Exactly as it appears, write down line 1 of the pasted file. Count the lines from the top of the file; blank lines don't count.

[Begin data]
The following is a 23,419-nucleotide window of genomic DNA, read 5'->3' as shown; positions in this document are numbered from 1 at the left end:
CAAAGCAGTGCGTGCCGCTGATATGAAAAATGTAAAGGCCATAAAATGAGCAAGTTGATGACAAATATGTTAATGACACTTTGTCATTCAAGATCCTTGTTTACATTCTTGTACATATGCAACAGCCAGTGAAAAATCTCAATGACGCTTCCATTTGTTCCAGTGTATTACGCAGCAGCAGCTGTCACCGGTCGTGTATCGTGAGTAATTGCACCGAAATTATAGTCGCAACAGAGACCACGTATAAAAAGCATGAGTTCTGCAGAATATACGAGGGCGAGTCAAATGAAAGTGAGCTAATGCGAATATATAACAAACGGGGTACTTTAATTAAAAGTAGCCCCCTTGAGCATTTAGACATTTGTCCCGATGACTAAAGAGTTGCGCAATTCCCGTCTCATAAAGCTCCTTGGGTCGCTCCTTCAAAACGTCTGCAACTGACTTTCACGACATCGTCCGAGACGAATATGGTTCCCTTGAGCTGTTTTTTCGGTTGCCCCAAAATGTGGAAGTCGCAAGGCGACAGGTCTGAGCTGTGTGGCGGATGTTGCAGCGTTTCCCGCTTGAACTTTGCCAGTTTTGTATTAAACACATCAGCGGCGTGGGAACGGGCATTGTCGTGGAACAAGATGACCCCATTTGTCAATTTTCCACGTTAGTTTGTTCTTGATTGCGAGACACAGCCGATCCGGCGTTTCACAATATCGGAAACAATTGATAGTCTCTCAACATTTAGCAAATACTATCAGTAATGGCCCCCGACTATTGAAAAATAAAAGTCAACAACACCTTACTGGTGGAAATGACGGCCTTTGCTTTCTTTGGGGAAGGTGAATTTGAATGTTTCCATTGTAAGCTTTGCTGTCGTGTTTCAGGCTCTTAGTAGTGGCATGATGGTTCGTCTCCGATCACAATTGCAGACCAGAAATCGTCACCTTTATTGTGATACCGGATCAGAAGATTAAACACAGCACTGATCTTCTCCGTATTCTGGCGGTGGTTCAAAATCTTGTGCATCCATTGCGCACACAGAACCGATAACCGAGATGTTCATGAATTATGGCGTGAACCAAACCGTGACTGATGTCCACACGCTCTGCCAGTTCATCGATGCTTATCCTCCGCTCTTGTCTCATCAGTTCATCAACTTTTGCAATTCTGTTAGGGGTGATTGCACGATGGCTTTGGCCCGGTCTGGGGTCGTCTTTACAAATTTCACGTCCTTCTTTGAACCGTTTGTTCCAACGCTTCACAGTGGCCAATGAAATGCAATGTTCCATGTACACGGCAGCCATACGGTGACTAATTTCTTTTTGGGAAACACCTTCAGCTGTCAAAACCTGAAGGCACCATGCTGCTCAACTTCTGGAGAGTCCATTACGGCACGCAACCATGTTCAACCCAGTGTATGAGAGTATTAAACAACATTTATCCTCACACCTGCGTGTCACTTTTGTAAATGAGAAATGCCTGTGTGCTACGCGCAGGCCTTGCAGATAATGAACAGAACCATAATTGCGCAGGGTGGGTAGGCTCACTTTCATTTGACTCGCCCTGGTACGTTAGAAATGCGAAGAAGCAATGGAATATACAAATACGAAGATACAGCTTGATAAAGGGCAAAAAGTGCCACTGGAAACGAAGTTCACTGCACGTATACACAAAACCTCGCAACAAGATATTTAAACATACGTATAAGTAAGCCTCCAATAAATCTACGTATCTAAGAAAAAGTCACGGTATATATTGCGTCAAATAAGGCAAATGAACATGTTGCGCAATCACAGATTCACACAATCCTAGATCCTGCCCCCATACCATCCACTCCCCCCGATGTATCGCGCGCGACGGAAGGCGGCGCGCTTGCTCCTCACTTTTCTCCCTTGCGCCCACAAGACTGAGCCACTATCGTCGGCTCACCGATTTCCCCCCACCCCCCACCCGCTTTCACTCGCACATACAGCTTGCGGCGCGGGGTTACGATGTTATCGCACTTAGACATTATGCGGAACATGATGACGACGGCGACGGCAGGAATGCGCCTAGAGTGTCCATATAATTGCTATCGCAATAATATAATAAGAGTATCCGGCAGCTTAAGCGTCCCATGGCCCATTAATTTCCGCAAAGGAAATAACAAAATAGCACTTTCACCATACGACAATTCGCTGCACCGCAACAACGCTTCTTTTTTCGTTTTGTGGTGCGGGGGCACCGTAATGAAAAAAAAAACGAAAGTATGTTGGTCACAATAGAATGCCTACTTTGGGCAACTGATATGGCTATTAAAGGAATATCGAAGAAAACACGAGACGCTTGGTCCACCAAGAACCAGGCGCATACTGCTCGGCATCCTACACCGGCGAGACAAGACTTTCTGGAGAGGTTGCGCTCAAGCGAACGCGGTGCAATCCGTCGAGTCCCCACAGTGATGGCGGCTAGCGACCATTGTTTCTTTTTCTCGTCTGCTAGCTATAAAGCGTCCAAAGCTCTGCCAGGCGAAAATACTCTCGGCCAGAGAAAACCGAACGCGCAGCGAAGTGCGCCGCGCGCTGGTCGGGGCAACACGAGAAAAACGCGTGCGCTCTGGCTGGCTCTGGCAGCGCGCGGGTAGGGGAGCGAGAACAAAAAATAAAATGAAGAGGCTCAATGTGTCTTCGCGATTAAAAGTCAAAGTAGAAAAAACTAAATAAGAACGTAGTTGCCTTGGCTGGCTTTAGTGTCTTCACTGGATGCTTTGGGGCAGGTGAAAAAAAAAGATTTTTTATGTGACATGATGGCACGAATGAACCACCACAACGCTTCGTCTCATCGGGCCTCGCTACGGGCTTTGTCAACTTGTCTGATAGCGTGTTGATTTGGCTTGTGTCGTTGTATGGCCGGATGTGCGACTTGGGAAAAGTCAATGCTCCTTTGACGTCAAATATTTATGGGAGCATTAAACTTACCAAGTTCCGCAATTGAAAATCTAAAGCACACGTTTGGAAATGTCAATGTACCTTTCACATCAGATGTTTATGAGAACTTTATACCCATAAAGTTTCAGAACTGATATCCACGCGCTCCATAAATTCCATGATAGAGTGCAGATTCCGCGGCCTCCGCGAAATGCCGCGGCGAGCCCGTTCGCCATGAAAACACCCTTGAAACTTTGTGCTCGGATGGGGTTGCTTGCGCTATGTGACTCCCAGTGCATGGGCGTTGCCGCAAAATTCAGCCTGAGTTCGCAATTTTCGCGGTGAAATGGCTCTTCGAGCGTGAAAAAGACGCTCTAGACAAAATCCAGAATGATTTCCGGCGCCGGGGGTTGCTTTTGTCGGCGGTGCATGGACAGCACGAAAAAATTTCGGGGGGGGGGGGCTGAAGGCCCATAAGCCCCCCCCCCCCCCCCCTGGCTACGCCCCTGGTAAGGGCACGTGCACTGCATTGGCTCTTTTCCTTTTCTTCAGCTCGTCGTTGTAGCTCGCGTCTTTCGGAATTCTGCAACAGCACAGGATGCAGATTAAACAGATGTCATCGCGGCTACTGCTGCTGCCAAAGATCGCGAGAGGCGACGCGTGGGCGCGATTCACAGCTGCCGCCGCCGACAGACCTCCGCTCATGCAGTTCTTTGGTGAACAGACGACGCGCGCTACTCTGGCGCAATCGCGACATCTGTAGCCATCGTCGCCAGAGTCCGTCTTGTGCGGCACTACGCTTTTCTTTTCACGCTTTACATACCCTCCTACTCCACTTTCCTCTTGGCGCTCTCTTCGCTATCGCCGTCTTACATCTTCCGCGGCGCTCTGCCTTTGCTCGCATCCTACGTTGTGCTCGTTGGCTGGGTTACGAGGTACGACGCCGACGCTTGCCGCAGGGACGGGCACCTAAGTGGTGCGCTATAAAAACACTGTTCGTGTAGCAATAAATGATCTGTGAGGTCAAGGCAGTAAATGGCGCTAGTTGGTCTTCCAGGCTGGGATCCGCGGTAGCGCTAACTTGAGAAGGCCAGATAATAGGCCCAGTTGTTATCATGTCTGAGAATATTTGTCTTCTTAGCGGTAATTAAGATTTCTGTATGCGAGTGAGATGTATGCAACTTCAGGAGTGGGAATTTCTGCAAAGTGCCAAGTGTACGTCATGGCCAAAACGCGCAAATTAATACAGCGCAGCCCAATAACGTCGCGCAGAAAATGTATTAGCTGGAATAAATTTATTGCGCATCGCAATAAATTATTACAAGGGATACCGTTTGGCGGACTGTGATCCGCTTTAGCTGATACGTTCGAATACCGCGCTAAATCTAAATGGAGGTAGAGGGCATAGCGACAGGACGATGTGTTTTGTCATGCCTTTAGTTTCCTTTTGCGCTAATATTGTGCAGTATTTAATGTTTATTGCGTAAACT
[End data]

The following is a 23,419-nucleotide window of genomic DNA, read 5'->3' as shown; positions in this document are numbered from 1 at the left end: